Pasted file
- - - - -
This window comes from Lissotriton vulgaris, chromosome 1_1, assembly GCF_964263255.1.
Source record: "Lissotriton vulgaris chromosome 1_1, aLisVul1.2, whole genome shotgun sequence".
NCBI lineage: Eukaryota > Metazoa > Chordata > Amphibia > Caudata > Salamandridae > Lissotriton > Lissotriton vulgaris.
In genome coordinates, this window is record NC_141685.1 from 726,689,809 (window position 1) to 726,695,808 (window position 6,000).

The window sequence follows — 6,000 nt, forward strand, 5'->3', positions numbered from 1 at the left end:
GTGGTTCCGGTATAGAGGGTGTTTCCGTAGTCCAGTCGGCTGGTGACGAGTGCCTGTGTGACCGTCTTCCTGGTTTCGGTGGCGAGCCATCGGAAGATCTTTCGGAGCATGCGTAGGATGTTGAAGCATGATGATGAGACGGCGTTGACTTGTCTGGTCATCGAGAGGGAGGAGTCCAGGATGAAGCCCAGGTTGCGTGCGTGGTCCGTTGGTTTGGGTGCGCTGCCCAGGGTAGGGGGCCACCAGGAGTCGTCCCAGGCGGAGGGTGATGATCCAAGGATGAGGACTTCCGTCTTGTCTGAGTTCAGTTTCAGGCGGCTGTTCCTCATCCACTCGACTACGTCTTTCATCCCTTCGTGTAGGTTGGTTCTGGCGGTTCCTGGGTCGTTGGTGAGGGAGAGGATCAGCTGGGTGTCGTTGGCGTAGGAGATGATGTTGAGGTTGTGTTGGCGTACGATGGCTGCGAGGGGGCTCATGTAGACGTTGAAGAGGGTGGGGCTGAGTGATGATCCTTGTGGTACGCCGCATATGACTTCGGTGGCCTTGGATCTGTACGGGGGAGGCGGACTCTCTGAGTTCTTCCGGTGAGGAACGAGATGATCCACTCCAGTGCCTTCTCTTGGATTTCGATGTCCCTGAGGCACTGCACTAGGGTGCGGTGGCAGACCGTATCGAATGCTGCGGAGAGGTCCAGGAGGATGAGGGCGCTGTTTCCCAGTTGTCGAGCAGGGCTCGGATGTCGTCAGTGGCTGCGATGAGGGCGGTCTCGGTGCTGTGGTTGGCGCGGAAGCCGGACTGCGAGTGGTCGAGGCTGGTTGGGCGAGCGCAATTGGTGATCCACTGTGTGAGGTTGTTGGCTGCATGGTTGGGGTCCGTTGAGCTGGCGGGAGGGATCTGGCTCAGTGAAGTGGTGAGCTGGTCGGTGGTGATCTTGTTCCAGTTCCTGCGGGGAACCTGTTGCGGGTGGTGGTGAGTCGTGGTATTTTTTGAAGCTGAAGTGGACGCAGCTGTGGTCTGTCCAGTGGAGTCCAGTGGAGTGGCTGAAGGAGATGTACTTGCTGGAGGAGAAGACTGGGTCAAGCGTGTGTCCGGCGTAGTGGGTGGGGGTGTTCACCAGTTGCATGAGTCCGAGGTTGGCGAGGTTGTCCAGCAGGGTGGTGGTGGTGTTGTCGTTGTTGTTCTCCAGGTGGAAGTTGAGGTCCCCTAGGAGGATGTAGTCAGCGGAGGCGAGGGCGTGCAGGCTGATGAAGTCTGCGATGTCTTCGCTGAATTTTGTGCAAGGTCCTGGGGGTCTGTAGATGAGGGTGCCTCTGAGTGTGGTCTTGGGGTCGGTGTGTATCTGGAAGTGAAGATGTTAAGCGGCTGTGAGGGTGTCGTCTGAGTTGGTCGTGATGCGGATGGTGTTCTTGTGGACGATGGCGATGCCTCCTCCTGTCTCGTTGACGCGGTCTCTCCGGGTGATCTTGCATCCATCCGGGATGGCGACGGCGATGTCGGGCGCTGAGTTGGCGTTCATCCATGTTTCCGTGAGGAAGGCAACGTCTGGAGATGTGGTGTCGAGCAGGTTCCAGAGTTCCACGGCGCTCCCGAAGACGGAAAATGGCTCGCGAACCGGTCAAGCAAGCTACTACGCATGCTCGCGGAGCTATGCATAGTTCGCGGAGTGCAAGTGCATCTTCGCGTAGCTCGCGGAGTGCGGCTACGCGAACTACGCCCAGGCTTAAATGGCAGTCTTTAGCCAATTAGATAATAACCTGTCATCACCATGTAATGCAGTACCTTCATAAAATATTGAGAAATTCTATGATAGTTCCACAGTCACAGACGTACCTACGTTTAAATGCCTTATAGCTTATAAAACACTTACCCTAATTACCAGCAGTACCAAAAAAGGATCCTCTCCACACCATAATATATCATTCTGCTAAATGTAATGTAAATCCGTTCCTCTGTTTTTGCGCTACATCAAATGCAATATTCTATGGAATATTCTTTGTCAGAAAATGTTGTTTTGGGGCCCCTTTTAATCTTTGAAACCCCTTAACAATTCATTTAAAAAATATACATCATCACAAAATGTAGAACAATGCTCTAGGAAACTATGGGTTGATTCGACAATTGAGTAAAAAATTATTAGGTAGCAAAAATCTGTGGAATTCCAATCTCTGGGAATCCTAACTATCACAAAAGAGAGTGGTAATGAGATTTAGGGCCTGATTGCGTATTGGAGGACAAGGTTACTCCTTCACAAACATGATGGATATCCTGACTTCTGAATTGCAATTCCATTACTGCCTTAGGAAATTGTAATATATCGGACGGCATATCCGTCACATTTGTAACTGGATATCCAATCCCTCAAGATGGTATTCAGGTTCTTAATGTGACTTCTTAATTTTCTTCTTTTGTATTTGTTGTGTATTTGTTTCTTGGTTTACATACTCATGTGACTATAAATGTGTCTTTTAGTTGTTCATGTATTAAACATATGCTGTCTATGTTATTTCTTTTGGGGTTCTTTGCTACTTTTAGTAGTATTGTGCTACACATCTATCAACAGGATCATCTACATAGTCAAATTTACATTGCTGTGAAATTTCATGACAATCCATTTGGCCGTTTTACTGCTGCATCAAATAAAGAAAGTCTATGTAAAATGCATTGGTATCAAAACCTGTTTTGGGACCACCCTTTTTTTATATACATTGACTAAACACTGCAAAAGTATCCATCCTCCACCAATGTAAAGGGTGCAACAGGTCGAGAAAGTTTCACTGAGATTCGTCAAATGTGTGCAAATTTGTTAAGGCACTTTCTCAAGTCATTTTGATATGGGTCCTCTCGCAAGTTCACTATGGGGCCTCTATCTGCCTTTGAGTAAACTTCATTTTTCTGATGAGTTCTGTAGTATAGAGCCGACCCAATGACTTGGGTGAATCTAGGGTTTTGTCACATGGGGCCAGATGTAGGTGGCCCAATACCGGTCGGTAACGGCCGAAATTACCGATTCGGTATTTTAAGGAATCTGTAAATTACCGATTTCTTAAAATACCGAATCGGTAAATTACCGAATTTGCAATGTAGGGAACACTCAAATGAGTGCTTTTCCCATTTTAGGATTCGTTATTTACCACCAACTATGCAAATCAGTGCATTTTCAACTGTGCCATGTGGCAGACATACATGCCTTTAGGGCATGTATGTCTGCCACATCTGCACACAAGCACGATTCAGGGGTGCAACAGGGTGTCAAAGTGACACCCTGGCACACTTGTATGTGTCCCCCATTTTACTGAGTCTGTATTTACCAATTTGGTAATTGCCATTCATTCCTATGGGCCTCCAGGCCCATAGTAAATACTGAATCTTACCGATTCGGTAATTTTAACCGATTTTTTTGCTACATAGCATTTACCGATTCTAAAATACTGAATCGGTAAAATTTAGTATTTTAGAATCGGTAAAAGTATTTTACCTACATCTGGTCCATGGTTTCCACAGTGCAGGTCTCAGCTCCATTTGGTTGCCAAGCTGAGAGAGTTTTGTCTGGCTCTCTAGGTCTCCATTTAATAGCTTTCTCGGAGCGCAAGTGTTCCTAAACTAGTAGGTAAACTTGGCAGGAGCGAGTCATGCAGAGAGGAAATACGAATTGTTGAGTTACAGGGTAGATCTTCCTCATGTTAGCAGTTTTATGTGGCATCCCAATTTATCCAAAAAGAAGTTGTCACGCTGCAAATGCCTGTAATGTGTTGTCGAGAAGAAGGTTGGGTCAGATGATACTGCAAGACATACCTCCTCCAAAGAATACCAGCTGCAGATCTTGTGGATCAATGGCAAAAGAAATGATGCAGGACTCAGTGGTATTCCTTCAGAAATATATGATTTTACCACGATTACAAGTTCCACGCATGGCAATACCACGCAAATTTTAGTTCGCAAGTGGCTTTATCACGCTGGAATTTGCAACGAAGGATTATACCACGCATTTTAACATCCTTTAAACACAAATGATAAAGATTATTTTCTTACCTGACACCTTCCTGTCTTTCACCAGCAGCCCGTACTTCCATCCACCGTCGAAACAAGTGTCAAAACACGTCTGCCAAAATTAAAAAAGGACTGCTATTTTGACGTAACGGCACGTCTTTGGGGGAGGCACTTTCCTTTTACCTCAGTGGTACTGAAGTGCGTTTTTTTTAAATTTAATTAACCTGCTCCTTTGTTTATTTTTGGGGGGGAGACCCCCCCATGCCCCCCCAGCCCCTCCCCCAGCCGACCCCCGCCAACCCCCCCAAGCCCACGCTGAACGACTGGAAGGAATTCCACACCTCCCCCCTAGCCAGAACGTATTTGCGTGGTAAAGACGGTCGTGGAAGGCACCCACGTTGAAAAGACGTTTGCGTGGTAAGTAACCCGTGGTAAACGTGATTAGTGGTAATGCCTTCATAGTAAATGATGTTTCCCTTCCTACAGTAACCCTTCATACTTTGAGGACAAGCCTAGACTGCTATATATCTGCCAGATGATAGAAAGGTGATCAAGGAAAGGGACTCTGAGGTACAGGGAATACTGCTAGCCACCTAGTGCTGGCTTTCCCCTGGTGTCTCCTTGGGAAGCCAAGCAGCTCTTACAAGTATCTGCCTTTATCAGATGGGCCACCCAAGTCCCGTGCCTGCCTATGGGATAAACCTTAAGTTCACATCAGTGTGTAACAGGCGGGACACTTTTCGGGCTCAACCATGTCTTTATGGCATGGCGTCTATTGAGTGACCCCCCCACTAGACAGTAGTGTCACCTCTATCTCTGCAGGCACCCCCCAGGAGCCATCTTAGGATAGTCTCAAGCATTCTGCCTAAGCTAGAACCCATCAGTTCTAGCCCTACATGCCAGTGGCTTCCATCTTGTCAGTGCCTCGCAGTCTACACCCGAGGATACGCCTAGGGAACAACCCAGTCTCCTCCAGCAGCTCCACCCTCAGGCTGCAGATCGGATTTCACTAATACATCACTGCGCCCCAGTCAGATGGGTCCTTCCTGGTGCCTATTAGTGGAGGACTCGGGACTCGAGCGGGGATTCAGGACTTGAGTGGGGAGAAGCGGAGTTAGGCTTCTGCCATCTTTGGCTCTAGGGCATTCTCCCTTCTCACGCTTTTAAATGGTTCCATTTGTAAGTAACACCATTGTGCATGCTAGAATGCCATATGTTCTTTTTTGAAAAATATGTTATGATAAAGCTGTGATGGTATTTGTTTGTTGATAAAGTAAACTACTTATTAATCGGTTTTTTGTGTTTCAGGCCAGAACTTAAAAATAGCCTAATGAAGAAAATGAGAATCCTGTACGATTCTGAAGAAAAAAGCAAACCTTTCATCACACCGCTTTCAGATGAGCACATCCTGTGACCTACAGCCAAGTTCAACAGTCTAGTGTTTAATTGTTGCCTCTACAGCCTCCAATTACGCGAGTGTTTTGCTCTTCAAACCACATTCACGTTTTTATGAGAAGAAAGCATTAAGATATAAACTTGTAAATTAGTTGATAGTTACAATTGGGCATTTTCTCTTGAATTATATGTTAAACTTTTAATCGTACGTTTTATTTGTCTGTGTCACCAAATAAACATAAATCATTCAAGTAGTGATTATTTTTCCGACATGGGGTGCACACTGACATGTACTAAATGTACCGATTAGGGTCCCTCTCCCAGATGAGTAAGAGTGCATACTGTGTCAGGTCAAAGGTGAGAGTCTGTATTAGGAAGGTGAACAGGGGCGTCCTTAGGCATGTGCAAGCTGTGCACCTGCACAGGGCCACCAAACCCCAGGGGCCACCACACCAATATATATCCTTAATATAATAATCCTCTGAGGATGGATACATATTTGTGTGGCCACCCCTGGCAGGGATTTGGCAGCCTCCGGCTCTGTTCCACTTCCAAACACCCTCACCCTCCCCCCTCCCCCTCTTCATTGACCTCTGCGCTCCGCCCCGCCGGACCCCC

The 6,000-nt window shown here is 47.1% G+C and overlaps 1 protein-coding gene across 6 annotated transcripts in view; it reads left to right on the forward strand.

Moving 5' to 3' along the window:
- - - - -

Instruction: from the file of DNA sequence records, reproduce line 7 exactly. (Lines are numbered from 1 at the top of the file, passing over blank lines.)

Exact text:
The 6,000-nt window shown here is 47.1% G+C and overlaps 1 protein-coding gene across 6 annotated transcripts in view; it reads left to right on the forward strand.